Cirac Valley

Inventoried Land with Wilderness Character (LWC) in the Battle Mountain BLM District30544969070_aa87dbf2f5_z.jpg

Current LWC Status: Proposed

Acres: 23,940

State Region: West Central


Managing Agency

Bureau of Land Management

Battle Mountain District Office

50 Bastian Rd. Battle Mountain, NV 89820

(775) 635-4000

Battle Mountain District BLM Website

Area Description:

The unit is 30 miles northwest of Tonopah and is just east of the Cedar Mountains and west of the Royston Hills. This area is predominantly natural and controlled by wild forces.  The core of this unit is comprised the extensive alluvial Cirac Valley.  Blackbrush, saltbrush, cholla and desert pavements characterize vegetation and surface of this unit.  Along the eastern edge of the unit, the soil becomes sandy and a shallow silt area exhibits greasewood along the eastern margin.  The northern end of the Cedar Mountains forms a convoluted landscape of broad washes and rugged ridges.  Along the west side of the unit, rhyolite exposures create intriguing landscapes of colorful rocks, small summits, and a slick rock canyon system.   Volcanism forms the predominated feature of the west side of the unit including several, low-lying basaltic hills.   Elevations range from 3550 feet at the southern end of the unit to a series of summits over 6300 feet in the northwestern portion of the unit.  Outlaw Springs, immediately to the west of the unit provide dependable water for the wildlife that wanders through this arid unit.  Pronghorn, wild horses and burros frequent this area, bighorn sheep beds can be found on the shoulders of the Cedar Mountains and the occasional migrating mule deer is known to pass through the unit. Ephedra, ricegrass, rabbit brush and the occasional cliffrose bush can be found within the unit.  Upland game birds and raptors are plentiful as are rabbits, reptiles, rodents, and other prey species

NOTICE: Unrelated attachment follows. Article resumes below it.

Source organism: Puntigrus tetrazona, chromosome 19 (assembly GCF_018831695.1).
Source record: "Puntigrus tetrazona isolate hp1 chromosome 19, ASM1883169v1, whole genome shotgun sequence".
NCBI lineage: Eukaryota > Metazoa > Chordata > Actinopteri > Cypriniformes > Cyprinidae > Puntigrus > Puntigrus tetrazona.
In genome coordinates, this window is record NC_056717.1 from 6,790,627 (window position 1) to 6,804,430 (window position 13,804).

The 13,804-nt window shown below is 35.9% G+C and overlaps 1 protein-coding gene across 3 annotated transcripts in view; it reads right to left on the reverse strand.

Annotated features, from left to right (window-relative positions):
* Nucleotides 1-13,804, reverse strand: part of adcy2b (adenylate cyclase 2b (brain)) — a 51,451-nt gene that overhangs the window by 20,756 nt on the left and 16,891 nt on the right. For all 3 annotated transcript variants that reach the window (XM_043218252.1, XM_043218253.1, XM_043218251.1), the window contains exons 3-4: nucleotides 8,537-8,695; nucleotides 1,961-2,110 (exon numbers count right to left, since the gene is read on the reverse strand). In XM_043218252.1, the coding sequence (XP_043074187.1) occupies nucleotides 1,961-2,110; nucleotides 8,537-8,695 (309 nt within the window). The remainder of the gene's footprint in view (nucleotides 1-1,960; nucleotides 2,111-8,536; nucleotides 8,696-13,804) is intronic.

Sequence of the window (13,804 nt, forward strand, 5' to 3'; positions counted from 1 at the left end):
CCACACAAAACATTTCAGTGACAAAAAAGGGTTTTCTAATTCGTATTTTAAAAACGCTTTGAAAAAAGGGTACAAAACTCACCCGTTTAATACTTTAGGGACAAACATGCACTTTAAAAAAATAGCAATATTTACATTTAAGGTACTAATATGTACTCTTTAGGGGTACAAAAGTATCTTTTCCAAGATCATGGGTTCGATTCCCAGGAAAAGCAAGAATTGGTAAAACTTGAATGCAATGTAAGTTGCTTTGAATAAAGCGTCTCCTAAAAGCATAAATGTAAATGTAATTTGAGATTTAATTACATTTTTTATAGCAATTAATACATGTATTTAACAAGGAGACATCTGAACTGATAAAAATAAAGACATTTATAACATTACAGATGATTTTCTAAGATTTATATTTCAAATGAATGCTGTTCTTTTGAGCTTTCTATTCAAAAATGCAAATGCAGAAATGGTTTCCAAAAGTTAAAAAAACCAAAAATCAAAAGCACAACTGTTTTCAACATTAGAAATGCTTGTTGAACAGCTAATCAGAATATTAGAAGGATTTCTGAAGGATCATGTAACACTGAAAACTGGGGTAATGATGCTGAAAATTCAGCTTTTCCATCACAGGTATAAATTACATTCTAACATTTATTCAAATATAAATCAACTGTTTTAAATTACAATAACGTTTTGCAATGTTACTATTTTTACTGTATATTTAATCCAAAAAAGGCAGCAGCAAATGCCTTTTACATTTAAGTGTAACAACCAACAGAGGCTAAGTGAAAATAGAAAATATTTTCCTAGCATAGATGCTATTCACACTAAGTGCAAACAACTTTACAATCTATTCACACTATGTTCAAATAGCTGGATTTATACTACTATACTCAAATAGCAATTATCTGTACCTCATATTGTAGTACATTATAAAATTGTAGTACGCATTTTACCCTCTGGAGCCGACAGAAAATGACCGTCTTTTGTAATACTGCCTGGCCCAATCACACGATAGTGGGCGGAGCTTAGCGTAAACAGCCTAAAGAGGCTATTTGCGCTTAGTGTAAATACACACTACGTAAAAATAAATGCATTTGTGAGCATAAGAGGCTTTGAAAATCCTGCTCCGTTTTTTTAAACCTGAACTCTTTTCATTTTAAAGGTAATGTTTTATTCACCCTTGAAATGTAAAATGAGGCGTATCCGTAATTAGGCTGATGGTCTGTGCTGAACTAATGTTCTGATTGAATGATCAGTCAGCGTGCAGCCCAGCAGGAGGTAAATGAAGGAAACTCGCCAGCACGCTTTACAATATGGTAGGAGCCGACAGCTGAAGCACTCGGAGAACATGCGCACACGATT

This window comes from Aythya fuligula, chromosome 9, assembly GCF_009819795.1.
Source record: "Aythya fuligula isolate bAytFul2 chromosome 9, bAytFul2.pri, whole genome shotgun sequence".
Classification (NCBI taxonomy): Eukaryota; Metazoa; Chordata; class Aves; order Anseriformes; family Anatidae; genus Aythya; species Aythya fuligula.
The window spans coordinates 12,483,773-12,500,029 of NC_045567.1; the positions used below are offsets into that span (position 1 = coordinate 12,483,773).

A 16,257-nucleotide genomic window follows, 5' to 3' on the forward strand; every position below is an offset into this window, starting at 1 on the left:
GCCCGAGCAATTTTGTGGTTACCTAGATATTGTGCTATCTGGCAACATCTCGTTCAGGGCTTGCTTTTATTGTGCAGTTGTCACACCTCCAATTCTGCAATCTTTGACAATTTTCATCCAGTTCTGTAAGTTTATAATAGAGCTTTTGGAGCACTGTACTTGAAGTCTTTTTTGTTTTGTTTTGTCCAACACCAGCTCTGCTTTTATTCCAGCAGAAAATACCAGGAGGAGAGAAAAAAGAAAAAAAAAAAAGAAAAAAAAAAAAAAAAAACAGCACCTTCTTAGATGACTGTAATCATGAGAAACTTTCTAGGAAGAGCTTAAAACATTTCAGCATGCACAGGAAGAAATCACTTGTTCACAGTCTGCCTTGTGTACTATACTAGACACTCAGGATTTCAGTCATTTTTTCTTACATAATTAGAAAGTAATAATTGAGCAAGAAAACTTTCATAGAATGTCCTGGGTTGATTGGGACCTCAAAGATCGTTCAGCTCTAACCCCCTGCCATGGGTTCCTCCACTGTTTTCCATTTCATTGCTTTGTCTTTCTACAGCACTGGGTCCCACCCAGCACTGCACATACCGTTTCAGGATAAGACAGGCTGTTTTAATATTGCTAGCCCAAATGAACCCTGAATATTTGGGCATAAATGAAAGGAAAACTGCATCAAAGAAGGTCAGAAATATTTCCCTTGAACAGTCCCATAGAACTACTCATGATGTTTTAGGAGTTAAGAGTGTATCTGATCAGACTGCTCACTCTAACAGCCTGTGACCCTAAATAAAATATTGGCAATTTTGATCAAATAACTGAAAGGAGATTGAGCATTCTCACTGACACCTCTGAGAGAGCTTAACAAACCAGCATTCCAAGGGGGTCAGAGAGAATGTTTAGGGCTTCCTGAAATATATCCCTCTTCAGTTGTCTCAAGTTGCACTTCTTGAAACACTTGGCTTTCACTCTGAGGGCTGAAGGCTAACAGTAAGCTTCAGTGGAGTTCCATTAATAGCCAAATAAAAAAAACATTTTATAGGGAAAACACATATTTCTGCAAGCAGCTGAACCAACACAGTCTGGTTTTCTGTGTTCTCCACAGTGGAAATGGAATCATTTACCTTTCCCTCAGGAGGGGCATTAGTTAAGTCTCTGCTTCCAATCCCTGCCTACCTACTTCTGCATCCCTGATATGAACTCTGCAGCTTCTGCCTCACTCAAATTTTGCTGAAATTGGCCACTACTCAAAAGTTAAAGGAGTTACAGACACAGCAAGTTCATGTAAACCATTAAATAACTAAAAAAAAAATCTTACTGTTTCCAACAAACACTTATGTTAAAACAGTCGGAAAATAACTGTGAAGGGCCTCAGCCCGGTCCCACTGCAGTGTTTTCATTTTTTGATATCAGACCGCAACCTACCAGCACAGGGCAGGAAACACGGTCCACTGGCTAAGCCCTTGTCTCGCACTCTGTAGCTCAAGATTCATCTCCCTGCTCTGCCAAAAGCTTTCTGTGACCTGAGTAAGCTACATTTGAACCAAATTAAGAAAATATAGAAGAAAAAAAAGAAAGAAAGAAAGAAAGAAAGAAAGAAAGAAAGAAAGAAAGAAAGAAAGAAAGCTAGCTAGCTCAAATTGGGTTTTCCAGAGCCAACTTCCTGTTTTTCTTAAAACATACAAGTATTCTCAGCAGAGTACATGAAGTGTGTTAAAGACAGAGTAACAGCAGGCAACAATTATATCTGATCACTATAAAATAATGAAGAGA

The vast, open landscape of this unit is misleading to the external observer.  This alluvial space quickly swallows-up a visitor on foot and within 15 minutes of walking into this alluvial wilderness, he/she would be completely alone and isolated in the magnitude of the space.  The rolling terrain on the western edge of the unit is comprised of numerous convoluted canyons and ridges offering nearly unlimited opportunities to find secluded spots. 

This area is not easy to explore, however, nearly every inch of this unit is accessible to the visitor with the determination and skills to traverse trackless wilderness. Birds and wildlife are present as well, providing opportunities for viewing and excellent hunting for skilled backcountry hunters.  Bighorn sheepand chukar are some of the animals available for game.  The area offers outstanding desert hiking and exploration opportunities, including excellent rock scrambling and exploration opportunities in the “slickrock” rhyolite formations along the western side of the unit.  Several deep washes offer seclude pathways that lead far out into the alluvial plains before they braid and dissolve into the profound openness of the core of the unit.  The colorful formations throughout the unit combined with the cactus plains of the lower elevations create outstanding opportunities for photography, painting and sketching.   The expansiveness of the unit provides endless vistas of distant mountains and valleys.  This area presents spectacular outstanding vistas at every turn. The area offers outstanding opportunities for arid-lands nature study.  The area is rich in historic and prehistoric archaeological resources for visitors to explore and investigate.  Hiking, orienteering, backpacking, rock hounding, bird watching, primitive camping, horseback riding, burro and llama packing, hunting, and general sightseeing complete the possibilities for outstanding opportunities for primitive and unconfined recreation within this unit.   

This unit is within one of the darkest regions of the United States.  The opportunity for star gazing, and night sky photography are truly outstanding.

The wildness, remoteness, and natural integrity of this unit provide unparalleled opportunities for studies in natural history, mining history, geology, and ecology. The historic interest in mining of the area provides excellent mineral specimens for rock hounding. This area is also rich in historic and prehistoric archaeological resources.


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